Yes there's a point. We need voltage gain in our guitar preamp. Enter the triode. The curves for the output characteristics of a triode stretch more vertical than they do horizontal. A change in input voltage gives more voltage swing than current swing. Yes, a pentode can be made with with far more gain than a triode (the upper limit for a triode is about 100µ, pentodes can get over 1000µ.) But a pentode also costs more, is more prone to noise and microphonics (more active elements to go wrong). and requires a more complex circuit. We don't need a gain of 1000+µ in our preamp, plus noise and microphonics are Bad Things™ in a preamp. So if we could use a tube that requires less external parts, gives us the gain we need, isn't as prone to noise and microphonics, and on top of all that, costs less to boot, why wouldn't we? I suspect this is why the triode is the common preamp tube. It could also be that everyone is simply copying Leo Fender, and Leo was simply copying the RCA handbook, but that's another discussion.

The point being is that unlike the pentode and his SS brother, the FET, there is no SS analogue of the triode. Maybe the Trioderizer counts. (http://radiomuseum.org/forum/the_trioderizer_a_solid_state_triode.html). Put some local negative feedback on a MOSFET and it starts to behave much more like a triode than a pentode (the SS verson of Ultralinear mode maybe?) But with only 10 hits on Google, either nobody cares, or there must be some fundamental problem with it that keeps it from seeing more widespread use in SS designs trying to cop a valve sound. So without a SS equivalent to the triode, where do we get our voltage gain for our preamps? I see opamps in a lot of schematics. Op Amps are great for the application. They have downright stupid amounts of gain available, so much we have to use local negative feedback to get the gain down to a useful level.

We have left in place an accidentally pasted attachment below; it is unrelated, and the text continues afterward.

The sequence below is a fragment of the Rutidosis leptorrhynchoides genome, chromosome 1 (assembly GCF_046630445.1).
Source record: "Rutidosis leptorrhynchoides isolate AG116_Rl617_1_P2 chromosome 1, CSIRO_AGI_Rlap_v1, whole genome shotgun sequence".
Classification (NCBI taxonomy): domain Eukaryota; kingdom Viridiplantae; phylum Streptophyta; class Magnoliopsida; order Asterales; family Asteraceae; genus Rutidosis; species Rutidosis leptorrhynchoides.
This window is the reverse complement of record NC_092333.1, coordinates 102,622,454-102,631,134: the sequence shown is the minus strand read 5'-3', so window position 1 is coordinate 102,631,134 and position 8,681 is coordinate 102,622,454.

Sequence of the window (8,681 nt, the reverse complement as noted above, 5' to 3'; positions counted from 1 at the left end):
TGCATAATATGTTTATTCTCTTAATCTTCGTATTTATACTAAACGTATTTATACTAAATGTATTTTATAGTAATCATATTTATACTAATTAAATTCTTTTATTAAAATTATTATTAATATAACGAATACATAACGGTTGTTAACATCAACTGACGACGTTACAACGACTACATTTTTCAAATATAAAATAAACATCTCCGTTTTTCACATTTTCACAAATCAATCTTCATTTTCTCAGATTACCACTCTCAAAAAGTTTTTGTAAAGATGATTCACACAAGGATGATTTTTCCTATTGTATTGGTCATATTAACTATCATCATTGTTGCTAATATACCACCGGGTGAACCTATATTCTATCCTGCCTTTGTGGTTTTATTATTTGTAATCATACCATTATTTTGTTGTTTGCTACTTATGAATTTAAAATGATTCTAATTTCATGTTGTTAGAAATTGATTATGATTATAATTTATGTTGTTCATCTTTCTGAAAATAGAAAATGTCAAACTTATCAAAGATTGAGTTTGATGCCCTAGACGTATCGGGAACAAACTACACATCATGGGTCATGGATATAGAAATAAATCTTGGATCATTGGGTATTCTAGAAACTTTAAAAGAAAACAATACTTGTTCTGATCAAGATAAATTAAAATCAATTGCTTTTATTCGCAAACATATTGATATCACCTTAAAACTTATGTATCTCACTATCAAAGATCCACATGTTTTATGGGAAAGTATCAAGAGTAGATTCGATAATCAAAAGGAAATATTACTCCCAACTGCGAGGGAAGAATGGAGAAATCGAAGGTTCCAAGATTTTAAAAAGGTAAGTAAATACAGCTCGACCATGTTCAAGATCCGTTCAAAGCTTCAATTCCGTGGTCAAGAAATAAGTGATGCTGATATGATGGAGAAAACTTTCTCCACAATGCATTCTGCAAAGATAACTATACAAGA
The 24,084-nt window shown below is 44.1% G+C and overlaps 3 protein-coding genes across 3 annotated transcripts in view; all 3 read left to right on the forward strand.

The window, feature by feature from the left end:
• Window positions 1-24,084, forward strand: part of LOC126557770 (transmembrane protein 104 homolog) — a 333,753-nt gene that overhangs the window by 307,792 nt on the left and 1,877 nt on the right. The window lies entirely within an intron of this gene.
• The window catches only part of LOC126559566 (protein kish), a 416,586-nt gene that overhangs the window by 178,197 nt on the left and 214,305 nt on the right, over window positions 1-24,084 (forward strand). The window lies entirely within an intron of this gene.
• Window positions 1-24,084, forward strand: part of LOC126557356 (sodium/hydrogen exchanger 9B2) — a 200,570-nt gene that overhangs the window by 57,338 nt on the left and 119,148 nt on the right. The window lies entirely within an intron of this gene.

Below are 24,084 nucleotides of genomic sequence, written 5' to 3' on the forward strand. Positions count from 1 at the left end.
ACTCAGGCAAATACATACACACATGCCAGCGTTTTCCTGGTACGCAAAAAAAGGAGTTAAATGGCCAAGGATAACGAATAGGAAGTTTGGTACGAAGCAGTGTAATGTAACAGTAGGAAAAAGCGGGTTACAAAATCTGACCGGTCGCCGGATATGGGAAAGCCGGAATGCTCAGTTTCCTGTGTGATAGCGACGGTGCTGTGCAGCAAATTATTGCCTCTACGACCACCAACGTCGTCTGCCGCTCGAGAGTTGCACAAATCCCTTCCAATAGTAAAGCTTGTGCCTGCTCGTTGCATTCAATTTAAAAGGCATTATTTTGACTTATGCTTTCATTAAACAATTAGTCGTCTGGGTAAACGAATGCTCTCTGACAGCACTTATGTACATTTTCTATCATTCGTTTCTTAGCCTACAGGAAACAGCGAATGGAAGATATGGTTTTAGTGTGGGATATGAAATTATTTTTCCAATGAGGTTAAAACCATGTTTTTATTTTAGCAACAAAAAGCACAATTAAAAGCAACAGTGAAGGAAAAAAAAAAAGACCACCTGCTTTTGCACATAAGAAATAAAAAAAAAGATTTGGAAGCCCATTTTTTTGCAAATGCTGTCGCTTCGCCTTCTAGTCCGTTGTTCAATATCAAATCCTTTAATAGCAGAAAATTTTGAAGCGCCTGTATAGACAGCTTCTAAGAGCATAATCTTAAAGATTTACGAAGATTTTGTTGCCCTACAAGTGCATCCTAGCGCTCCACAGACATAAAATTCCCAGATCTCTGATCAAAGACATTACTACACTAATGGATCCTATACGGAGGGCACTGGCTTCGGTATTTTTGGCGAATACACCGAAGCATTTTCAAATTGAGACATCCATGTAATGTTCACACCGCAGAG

Problem being is that especially with all that negative feedback improving it's operating characteristic, an Op Amp is really linear across the range of audio frequencies, AFAIK. But linear is good! We want linear! Harmonic Distortion BAD! Yes, and all this linearity is probably why a not insignificant portion of the guitar playing populace prefer tube amps to SS amps. An SS amp can be too accurate. The mysticism and some sort of placebo effect surrounding tubes aside, their imperfections apparently can color and distort the sound of a guitar in a pleasing way for some people.